A study published by The World Health Organization revealed that 745,000 people around the world died in a single year from overworking and the numbers may go up with the shift to teleworking. People who work for 55 hours or more stand a 35% higher risk of suffering a stroke and a 17% higher risk of dying from heart disease. Other shocking statistics are:

    • 120,000 people die per year from workplace stress in the U.S alone.
    • Burned-out employees are 23% more likely to go to the emergency room.
    • 75% of people have experienced burnout at work and 40% reporting burnout in the pandemic year.

Working long hours doesn’t translate to you being a good employee – if anything, it just makes you an unproductive one with very little or normal output. This study shows that the output was the same for employees who worked 80hours and those who pretended to.

People overwork for different reasons; demanding and high-pressure jobs, company expectations to put in extra hours, trying to stand out from the other employees and it can also be a trauma response. Work for some people gives them a sense of accomplishment and fills the void they need to feel worthy. The more they achieve, the better they feel about themselves and when that cord is cut loose, there’s nothing but a shell left.

Many managers want to see their teams put in the work – sometimes at the expense of the employee’s health. It’s profit before people so you’re expected to always be working – on-call, respond to emails immediately, clock in for work earlier than usual, and use up your off days, weekends, and vacations. This has become so normalized that we now have toxic work cultures. With many people working from home now, it’s easy to spend more hours working than you did at the office. You then have a workforce that is suffering from chronic anxiety, stress, and exhaustion all of which lead to burnout.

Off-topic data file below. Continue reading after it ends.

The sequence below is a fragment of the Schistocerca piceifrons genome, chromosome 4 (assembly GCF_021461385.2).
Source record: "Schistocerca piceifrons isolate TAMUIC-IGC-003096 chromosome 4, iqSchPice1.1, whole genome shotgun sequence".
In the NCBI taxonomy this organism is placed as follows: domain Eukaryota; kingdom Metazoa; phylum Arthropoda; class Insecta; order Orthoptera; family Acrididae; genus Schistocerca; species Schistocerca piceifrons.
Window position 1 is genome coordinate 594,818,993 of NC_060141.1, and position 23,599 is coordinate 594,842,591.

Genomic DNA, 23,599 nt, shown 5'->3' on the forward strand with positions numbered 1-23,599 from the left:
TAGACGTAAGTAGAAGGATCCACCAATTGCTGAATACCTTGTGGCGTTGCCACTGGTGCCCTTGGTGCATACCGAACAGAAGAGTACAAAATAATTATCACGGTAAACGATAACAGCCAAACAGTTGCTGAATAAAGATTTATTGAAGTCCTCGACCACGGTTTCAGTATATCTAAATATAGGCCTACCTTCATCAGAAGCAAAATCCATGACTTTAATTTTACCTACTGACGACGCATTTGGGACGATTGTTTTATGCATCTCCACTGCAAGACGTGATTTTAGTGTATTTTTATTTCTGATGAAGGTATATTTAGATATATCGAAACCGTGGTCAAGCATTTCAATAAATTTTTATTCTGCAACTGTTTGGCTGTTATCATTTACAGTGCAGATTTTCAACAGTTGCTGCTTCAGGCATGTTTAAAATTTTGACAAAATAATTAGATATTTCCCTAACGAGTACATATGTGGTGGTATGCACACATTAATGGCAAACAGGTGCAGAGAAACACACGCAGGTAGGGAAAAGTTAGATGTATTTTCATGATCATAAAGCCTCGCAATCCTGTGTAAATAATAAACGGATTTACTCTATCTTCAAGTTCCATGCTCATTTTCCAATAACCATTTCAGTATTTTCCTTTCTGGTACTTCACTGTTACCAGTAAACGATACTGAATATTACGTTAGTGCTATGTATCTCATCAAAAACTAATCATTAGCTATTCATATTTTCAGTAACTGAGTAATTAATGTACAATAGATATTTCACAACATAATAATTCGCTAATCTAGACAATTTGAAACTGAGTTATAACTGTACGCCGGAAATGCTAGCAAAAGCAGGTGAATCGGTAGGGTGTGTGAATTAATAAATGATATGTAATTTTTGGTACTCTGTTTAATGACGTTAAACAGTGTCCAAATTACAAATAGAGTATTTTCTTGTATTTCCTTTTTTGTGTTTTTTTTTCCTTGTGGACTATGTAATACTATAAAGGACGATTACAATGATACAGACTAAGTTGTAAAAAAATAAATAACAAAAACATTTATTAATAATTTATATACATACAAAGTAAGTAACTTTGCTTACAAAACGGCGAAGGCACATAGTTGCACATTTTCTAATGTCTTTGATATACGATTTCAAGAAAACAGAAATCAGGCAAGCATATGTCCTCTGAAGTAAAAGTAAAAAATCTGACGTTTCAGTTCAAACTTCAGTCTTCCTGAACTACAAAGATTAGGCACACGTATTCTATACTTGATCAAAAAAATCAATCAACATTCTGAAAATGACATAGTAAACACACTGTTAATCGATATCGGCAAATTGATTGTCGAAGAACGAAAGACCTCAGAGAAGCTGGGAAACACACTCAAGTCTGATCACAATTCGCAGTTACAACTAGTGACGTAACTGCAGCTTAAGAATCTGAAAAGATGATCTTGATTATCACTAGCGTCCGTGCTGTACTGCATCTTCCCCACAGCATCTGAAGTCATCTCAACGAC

WHO defines burnout as a syndrome conceptualized as resulting from chronic workplace stress that has not been successfully managed. Warning signs of burnout include;

    • Reduced professional effectiveness. You aren’t productive and it’s affecting the quality of your work.
    • You feel numbness or emptiness. Work doesn’t fulfill you and you feel you aren’t doing enough.
    • Your energy levels are always low. You’re always tired both physically and mentally.
    • You’ve developed a negative attitude towards work and your colleagues.

Burn-out doesn’t happen at once. It grows gradually over time and before you know it, you’re dealing with lifestyle diseases and mental health issues. You might not recognize it in yourself and just dismiss it as normal fatigue. Because of the toxic work culture in both formal and informal sectors, most of us want to work as hard as we can to provide for ourselves – and the money is just never enough so we’re forced to take two to three jobs to make due.

No overtime work is worth the burnout because once you break down, you’ll be dealing with so much in healthcare expenses and lost time while recovering. To notice the burnout in yourself, here are the 12 stages of burnout;

    1. Excessive drive or ambition. You are eager to be seen as the person putting in more work than your co-workers. You’re trying to prove a point that you’re good at your job, you deserve a promotion or you simply want to be in your employer’s good books.